As someone who has only had the misfortune of working the retail tornado of Black Friday once, I would never wish it upon anyone. Yet many stores feel pressured to begin the doorbusters earlier every year.

To compete with online shopping, brick-and-mortar retailers implement drastic measures to get customers in stores during the discount season.

Last year, eMarketer reported internet users in their survey were likelier to shop online during Black Friday and Cyber Monday. This comes as no surprise to anyone who’s been watching retail stores crumble as online shopping continues to dominate the market.

To lure in shoppers, physical stores must come up with deals so alluring that people would kill for them.

Literally. I just googled “did anyone die on Black Friday last year” and found out that there’s a handy site called Black Friday Death Count. The answer is yes, some people died last year in Black Friday-related incidents, and in fact two of the three deaths took place at separate Walmarts.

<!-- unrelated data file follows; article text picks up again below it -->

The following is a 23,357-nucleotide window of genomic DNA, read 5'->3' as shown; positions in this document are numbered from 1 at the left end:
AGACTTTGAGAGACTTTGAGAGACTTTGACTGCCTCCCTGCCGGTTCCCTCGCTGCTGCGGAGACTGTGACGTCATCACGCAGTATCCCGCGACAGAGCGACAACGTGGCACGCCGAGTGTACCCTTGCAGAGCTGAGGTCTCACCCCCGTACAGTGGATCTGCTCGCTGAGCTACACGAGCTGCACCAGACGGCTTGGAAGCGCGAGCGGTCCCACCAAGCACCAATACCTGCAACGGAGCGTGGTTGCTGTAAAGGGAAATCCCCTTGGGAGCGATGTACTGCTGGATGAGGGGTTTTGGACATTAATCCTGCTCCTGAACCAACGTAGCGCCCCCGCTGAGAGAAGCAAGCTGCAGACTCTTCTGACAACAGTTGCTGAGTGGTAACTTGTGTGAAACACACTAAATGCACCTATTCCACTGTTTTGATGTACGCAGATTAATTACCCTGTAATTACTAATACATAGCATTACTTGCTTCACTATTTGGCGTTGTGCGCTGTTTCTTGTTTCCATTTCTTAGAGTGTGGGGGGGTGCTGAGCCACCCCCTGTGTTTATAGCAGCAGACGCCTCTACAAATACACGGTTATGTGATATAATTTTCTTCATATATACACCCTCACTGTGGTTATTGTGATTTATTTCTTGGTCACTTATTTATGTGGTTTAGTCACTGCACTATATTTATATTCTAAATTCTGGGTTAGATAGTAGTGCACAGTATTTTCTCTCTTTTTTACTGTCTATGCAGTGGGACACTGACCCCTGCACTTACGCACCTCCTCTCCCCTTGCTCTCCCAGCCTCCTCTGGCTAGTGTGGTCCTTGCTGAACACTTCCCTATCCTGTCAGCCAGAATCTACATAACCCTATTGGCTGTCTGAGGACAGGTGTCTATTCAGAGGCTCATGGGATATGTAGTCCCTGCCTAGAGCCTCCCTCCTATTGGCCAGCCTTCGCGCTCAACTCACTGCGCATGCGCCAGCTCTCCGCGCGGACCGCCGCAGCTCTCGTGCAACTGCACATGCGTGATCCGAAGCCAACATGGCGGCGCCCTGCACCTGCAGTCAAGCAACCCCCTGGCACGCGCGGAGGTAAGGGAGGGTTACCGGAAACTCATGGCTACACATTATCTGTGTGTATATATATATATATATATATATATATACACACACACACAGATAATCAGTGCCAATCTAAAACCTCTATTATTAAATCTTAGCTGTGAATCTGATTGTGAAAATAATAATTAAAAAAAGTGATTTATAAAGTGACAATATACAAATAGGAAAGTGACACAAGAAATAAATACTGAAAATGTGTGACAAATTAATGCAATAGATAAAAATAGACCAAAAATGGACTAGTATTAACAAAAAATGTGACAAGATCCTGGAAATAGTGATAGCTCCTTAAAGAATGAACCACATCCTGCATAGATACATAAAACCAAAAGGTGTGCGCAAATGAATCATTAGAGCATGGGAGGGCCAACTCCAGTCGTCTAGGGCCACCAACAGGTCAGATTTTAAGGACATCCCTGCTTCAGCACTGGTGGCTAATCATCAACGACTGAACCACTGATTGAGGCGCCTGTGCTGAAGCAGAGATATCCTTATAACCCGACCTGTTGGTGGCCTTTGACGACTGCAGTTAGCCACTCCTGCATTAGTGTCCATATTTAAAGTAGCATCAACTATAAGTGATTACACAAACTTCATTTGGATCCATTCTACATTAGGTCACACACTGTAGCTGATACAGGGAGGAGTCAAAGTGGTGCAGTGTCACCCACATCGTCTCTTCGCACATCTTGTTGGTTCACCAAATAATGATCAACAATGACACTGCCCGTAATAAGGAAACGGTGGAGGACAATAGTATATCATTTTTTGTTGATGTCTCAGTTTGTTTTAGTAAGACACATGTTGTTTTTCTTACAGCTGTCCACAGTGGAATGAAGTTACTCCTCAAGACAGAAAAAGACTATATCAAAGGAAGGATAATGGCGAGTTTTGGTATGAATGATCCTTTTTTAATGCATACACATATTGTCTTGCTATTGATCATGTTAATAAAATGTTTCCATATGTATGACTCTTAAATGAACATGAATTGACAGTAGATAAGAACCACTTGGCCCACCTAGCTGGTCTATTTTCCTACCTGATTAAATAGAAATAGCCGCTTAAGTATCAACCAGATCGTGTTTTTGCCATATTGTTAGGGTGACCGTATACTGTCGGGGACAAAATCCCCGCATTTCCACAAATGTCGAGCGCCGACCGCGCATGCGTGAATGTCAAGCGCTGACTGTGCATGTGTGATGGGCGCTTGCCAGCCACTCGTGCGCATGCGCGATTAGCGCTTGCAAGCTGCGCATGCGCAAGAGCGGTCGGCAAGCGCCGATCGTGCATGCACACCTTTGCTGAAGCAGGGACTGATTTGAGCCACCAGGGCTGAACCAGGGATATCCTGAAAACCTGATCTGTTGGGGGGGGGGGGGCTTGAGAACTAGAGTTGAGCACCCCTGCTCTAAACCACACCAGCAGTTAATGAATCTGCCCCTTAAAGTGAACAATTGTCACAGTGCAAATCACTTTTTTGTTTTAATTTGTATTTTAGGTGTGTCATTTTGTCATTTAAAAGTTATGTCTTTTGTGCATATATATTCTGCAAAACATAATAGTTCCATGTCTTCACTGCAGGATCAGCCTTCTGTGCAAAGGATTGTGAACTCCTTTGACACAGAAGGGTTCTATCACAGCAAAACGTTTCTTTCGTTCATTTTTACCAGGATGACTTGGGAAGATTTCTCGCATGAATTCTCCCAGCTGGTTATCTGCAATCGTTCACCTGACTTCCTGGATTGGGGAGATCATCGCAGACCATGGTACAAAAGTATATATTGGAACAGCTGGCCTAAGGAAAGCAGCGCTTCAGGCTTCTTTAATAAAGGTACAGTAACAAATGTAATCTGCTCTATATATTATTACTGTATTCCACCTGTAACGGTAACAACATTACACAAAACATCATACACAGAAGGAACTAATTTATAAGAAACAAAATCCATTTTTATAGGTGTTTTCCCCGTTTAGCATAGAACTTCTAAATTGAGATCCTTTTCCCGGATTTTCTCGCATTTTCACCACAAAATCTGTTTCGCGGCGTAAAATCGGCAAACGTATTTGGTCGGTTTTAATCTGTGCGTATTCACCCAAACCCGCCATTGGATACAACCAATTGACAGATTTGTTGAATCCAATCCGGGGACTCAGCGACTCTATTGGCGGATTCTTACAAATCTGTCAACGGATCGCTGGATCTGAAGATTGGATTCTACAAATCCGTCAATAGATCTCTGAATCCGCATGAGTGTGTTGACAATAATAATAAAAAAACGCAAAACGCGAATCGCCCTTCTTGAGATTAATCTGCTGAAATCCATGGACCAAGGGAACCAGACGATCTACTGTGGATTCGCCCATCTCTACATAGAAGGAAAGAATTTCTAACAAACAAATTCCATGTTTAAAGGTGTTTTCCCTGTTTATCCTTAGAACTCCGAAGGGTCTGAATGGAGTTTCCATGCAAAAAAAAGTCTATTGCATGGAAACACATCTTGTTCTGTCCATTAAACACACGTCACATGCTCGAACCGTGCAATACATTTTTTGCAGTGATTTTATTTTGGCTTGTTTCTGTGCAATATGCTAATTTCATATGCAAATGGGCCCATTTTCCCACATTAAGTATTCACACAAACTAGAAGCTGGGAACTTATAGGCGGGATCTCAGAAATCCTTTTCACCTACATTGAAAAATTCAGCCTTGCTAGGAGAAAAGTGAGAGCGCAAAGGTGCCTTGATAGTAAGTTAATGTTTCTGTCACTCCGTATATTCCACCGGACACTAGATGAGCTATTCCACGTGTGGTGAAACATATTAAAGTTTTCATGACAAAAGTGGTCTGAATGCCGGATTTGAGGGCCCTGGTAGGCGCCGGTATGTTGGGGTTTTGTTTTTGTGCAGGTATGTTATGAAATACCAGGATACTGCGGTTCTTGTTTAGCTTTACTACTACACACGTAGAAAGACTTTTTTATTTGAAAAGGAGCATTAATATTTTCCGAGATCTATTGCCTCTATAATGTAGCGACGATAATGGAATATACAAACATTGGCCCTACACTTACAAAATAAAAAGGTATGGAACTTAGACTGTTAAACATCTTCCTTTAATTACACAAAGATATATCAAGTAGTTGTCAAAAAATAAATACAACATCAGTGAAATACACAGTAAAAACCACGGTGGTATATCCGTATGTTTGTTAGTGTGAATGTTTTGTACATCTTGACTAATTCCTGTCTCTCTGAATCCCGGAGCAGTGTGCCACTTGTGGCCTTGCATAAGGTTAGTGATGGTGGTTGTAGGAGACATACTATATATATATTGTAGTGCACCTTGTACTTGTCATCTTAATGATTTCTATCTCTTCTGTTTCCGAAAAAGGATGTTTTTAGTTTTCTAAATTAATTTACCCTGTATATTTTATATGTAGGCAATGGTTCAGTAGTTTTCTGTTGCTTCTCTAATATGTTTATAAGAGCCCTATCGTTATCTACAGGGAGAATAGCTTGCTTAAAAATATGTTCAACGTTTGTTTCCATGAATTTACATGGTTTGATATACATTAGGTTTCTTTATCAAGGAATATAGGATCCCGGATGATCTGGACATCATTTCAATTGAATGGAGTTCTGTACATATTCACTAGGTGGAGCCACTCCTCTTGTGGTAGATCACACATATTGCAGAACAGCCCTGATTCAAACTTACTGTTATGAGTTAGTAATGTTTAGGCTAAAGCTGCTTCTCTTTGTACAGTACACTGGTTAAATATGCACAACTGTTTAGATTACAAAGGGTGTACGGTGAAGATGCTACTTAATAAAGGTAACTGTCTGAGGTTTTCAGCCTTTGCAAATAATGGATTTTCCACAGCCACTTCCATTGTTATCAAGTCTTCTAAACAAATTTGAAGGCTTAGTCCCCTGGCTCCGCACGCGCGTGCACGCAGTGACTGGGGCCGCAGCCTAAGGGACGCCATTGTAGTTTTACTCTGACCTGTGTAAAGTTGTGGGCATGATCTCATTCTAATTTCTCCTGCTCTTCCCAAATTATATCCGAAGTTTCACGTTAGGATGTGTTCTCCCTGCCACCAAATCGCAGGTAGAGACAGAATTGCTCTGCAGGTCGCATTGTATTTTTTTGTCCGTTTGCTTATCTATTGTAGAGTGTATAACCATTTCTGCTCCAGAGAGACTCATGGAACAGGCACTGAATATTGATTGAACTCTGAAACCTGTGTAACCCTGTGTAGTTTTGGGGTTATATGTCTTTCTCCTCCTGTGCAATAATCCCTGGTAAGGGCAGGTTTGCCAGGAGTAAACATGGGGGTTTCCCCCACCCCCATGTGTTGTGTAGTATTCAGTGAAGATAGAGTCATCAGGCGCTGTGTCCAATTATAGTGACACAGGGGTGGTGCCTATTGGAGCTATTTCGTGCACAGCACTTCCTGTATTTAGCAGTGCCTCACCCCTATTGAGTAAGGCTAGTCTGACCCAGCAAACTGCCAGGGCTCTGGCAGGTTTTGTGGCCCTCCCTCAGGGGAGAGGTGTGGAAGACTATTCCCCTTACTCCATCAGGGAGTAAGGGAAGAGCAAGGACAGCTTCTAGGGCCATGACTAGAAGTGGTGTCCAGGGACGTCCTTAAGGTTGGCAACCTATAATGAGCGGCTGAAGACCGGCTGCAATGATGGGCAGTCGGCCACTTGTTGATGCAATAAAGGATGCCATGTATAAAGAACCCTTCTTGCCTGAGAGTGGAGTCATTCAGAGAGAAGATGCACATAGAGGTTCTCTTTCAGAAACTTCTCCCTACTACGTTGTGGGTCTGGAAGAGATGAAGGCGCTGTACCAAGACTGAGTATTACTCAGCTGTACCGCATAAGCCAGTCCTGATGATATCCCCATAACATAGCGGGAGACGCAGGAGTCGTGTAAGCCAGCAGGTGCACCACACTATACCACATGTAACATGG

So that makes this year’s disturbingly early foray into deal hunting even less enticing.

While I don’t hold Thanksgiving sacred by any means, moving the even unholier Black Friday back to impede on a holiday is ludicrous. But a handful of heroes are saying no seriously guys, we’re not doing this.

Over fifty retailers are putting collectively putting their foot down, and will remain closed on Thanksgiving Day. While some may still be party to next-day discounts, they’re at least taking a stand.

Here’s a list of all the places you can’t go on Thanksgiving, because mercifully they’re closed:

  • A.C. Moore
  • Abt Electronics
  • Academy Sports + Outdoors
  • At Home
  • BJ’s Wholesale Club
  • Blain’s Farm and Fleet
  • Burlington
  • Cabela’s
  • Cost Plus World Market
  • Costco
  • Craft Warehouse
  • Crate and Barrel
  • DSW – Designer Shoe Warehouse
  • Ethan Allen
  • Gardner-White Furniture
  • Guitar Center
  • H&M
  • Half Price Books